American poet and former U.S. Poet Laureate Louise Gluck was awarded the 2020 Nobel Prize for Literature Thursday, the world’s highest literary honor, “for her unmistakable poetic voice that with austere beauty makes individual existence universal,” said the Nobel Committee.
She is the first American woman to win the prize since Toni Morrison in 1993 and one of only 16 women since the awards, established in the will of Alfred Nobel, began in 1901.
Nobel Committee chair Anders Olsson praised Gluck’s striving for clarity. “Glück seeks the universal, and in this she takes inspiration from myths and classical motifs, present in most of her works.”
The Nobel Prize in Literature is awarded by The Swedish Academy in Stockholm.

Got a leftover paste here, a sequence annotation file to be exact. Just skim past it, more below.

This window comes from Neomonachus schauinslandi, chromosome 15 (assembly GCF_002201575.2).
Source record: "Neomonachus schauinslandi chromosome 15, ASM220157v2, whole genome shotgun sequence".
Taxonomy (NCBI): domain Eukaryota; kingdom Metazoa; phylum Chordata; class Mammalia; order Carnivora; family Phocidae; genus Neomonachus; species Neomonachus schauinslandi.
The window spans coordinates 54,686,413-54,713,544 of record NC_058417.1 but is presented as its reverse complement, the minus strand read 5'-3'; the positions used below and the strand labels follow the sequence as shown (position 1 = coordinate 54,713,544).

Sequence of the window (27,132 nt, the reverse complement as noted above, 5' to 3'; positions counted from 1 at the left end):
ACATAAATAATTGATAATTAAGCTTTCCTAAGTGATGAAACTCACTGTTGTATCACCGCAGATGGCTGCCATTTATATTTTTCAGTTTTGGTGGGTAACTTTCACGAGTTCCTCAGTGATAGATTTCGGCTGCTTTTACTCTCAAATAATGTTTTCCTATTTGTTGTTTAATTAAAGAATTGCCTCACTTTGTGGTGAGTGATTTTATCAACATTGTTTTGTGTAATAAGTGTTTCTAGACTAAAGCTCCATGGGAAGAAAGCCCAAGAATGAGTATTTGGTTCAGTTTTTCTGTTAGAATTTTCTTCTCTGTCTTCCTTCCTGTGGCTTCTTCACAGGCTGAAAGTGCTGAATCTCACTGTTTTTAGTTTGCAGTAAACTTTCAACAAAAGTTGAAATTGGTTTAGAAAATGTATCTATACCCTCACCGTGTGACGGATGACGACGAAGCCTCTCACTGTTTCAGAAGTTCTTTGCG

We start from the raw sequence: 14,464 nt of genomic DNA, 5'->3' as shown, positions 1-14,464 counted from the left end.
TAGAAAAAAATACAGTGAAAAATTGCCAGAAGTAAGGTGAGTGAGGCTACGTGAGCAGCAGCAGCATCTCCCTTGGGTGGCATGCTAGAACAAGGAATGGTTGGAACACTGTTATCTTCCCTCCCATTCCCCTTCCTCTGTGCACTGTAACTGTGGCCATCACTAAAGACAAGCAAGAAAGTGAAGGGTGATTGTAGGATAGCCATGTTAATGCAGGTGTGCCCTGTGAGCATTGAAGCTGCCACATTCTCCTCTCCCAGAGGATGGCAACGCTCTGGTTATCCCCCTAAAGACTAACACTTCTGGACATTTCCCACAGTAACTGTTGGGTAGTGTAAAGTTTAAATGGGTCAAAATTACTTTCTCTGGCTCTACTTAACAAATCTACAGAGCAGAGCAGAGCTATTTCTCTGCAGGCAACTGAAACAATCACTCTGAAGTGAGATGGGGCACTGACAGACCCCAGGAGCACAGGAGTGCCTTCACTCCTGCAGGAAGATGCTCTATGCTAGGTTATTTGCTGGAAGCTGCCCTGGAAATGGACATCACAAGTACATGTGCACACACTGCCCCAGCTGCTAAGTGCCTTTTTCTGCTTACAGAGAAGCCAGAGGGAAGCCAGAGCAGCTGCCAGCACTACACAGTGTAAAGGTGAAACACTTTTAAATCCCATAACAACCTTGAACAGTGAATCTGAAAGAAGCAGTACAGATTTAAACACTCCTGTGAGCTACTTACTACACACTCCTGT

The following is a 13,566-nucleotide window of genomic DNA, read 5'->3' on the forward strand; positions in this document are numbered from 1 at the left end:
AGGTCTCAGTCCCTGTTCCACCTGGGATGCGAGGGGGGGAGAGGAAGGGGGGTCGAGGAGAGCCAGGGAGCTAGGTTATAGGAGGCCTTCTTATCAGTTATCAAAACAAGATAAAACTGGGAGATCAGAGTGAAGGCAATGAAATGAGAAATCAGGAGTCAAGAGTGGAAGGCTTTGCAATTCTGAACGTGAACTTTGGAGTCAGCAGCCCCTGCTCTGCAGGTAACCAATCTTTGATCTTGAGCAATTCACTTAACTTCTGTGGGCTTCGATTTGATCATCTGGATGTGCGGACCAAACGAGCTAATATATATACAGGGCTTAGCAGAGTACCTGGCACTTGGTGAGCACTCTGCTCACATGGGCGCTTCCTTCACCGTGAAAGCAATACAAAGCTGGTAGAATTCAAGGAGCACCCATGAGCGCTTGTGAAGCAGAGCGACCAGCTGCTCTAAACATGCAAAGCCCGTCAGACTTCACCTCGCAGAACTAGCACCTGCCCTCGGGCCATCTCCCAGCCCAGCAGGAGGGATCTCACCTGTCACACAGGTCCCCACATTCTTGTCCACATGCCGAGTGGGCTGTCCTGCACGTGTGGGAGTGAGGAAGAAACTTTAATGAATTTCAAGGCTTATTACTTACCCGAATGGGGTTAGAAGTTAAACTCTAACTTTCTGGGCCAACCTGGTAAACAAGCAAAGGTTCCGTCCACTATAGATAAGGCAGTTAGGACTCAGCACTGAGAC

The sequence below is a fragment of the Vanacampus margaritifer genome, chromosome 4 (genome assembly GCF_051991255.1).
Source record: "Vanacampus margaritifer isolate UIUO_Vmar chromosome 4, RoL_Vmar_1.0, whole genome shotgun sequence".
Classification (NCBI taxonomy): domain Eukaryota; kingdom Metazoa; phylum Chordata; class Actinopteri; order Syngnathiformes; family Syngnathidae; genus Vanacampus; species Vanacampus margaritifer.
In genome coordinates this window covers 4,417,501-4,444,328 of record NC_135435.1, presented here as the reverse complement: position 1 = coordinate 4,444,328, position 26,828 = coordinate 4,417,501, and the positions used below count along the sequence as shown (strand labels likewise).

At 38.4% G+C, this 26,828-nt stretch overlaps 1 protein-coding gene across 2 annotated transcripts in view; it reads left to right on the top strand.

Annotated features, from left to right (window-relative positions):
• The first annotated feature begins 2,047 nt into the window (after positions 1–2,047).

Mats Malm, Permanent Secretary of the Swedish Academy, said in a video presentation Thursday, that he had informed Gluck of the award earlier in the day. “It came as surprise. A welcome one. It was early.” He said due to the pandemic, Nobel Laureates won’t gather in Stockholm in December for the traditional awards ceremony. Rather, “Prize ceremonies will be arranged by an organization in their own vicinity” and they’ll be invited to the event in Stockholm next year. Gluck is currently writer-in-residence at Yale University.
She made her literary debut with ‘Firstborn’ in 1968. She’s published 12 poetry collections, including ‘The Triumph of Achilles’ in 1985 and ‘Ararat’ in 1990, and several books of essays and lyrical writing. Malm described the works as characterized by a striving to understand complex and painful family relations, “an austere, playful intelligence, and a refined sense of conversation.”
In 2015, President Barack Obama awarded Gluck a National Humanities Medal.
Other U.S. Nobel Prize winners in Literature include, most recently, Bob Dylan in 2016, Saul Bellow, Isaac Bashevis Singer, Joseph Brodsky, Sinclair Lewis, Eugene O’Neill, Pearl S. Buck, William Faulkner, Ernest Hemingway and John Steinbeck.
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